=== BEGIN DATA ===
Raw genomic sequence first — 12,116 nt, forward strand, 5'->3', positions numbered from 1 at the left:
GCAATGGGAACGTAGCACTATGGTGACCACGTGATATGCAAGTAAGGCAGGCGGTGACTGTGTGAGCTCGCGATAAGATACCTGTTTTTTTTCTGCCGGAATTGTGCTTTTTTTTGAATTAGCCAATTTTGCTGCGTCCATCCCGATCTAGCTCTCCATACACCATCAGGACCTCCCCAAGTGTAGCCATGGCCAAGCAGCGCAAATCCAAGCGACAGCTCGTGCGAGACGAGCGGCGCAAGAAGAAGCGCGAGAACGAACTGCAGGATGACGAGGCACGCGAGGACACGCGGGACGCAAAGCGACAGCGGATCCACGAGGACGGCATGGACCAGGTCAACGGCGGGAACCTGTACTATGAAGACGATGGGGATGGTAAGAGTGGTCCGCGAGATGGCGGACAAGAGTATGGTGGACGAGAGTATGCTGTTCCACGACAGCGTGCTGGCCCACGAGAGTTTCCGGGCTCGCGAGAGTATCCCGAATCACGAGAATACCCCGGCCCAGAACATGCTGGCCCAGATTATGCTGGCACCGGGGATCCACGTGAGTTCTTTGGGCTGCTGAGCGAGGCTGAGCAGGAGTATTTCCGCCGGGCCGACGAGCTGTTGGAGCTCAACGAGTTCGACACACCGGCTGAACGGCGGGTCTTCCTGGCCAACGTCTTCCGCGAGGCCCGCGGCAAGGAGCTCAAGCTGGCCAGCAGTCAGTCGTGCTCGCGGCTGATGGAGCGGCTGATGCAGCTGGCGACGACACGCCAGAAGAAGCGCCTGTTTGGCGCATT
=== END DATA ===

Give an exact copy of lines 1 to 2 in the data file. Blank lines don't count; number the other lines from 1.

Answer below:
Raw genomic sequence first — 12,116 nt, forward strand, 5'->3', positions numbered from 1 at the left:
GCAATGGGAACGTAGCACTATGGTGACCACGTGATATGCAAGTAAGGCAGGCGGTGACTGTGTGAGCTCGCGATAAGATACCTGTTTTTTTTCTGCCGGAATTGTGCTTTTTTTTGAATTAGCCAATTTTGCTGCGTCCATCCCGATCTAGCTCTCCATACACCATCAGGACCTCCCCAAGTGTAGCCATGGCCAAGCAGCGCAAATCCAAGCGACAGCTCGTGCGAGACGAGCGGCGCAAGAAGAAGCGCGAGAACGAACTGCAGGATGACGAGGCACGCGAGGACACGCGGGACGCAAAGCGACAGCGGATCCACGAGGACGGCATGGACCAGGTCAACGGCGGGAACCTGTACTATGAAGACGATGGGGATGGTAAGAGTGGTCCGCGAGATGGCGGACAAGAGTATGGTGGACGAGAGTATGCTGTTCCACGACAGCGTGCTGGCCCACGAGAGTTTCCGGGCTCGCGAGAGTATCCCGAATCACGAGAATACCCCGGCCCAGAACATGCTGGCCCAGATTATGCTGGCACCGGGGATCCACGTGAGTTCTTTGGGCTGCTGAGCGAGGCTGAGCAGGAGTATTTCCGCCGGGCCGACGAGCTGTTGGAGCTCAACGAGTTCGACACACCGGCTGAACGGCGGGTCTTCCTGGCCAACGTCTTCCGCGAGGCCCGCGGCAAGGAGCTCAAGCTGGCCAGCAGTCAGTCGTGCTCGCGGCTGATGGAGCGGCTGATGCAGCTGGCGACGACACGCCAGAAGAAGCGCCTGTTTGGCGCATT